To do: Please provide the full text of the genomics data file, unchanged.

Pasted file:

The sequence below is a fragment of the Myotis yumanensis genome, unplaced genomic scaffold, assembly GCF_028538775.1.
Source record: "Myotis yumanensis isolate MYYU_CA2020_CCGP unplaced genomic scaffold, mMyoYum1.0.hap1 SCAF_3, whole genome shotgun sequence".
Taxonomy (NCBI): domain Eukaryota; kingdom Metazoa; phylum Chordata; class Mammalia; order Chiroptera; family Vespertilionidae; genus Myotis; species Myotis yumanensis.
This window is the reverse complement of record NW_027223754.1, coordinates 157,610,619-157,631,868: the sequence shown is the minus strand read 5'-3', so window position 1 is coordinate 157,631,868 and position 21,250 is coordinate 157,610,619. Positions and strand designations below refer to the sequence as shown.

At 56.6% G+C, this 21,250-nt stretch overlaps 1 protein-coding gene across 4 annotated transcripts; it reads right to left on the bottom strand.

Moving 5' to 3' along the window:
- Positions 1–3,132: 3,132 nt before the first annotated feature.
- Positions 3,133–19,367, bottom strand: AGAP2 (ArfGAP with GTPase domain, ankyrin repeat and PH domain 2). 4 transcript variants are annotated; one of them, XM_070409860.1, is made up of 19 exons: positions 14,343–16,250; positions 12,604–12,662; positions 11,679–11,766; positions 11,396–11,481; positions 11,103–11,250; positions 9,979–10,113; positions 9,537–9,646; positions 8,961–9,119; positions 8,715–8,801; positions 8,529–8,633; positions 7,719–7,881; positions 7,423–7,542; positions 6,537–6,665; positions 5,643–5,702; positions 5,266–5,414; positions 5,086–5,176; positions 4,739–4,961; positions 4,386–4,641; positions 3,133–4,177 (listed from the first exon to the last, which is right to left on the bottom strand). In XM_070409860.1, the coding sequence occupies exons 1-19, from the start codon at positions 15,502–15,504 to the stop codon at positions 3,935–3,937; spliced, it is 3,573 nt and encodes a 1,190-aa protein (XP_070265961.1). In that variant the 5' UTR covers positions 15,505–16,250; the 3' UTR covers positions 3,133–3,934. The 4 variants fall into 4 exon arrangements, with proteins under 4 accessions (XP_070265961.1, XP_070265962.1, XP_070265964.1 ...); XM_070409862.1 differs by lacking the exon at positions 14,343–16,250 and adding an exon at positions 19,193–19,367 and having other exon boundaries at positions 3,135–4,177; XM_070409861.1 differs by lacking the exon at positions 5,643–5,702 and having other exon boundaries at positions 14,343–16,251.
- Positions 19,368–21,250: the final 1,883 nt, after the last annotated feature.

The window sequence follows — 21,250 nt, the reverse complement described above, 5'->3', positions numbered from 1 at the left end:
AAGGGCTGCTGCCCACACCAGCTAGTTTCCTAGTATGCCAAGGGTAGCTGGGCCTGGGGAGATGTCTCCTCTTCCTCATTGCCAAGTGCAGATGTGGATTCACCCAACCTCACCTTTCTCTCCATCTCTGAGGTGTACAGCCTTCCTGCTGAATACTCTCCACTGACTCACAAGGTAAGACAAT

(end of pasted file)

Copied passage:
The sequence below is a fragment of the Myotis yumanensis genome, unplaced genomic scaffold, assembly GCF_028538775.1.
Source record: "Myotis yumanensis isolate MYYU_CA2020_CCGP unplaced genomic scaffold, mMyoYum1.0.hap1 SCAF_3, whole genome shotgun sequence".
Taxonomy (NCBI): domain Eukaryota; kingdom Metazoa; phylum Chordata; class Mammalia; order Chiroptera; family Vespertilionidae; genus Myotis; species Myotis yumanensis.
This window is the reverse complement of record NW_027223754.1, coordinates 157,610,619-157,631,868: the sequence shown is the minus strand read 5'-3', so window position 1 is coordinate 157,631,868 and position 21,250 is coordinate 157,610,619. Positions and strand designations below refer to the sequence as shown.

At 56.6% G+C, this 21,250-nt stretch overlaps 1 protein-coding gene across 4 annotated transcripts; it reads right to left on the bottom strand.

Moving 5' to 3' along the window:
- Positions 1–3,132: 3,132 nt before the first annotated feature.
- Positions 3,133–19,367, bottom strand: AGAP2 (ArfGAP with GTPase domain, ankyrin repeat and PH domain 2). 4 transcript variants are annotated; one of them, XM_070409860.1, is made up of 19 exons: positions 14,343–16,250; positions 12,604–12,662; positions 11,679–11,766; positions 11,396–11,481; positions 11,103–11,250; positions 9,979–10,113; positions 9,537–9,646; positions 8,961–9,119; positions 8,715–8,801; positions 8,529–8,633; positions 7,719–7,881; positions 7,423–7,542; positions 6,537–6,665; positions 5,643–5,702; positions 5,266–5,414; positions 5,086–5,176; positions 4,739–4,961; positions 4,386–4,641; positions 3,133–4,177 (listed from the first exon to the last, which is right to left on the bottom strand). In XM_070409860.1, the coding sequence occupies exons 1-19, from the start codon at positions 15,502–15,504 to the stop codon at positions 3,935–3,937; spliced, it is 3,573 nt and encodes a 1,190-aa protein (XP_070265961.1). In that variant the 5' UTR covers positions 15,505–16,250; the 3' UTR covers positions 3,133–3,934. The 4 variants fall into 4 exon arrangements, with proteins under 4 accessions (XP_070265961.1, XP_070265962.1, XP_070265964.1 ...); XM_070409862.1 differs by lacking the exon at positions 14,343–16,250 and adding an exon at positions 19,193–19,367 and having other exon boundaries at positions 3,135–4,177; XM_070409861.1 differs by lacking the exon at positions 5,643–5,702 and having other exon boundaries at positions 14,343–16,251.
- Positions 19,368–21,250: the final 1,883 nt, after the last annotated feature.

The window sequence follows — 21,250 nt, the reverse complement described above, 5'->3', positions numbered from 1 at the left end:
AAGGGCTGCTGCCCACACCAGCTAGTTTCCTAGTATGCCAAGGGTAGCTGGGCCTGGGGAGATGTCTCCTCTTCCTCATTGCCAAGTGCAGATGTGGATTCACCCAACCTCACCTTTCTCTCCATCTCTGAGGTGTACAGCCTTCCTGCTGAATACTCTCCACTGACTCACAAGGTAAGACAAT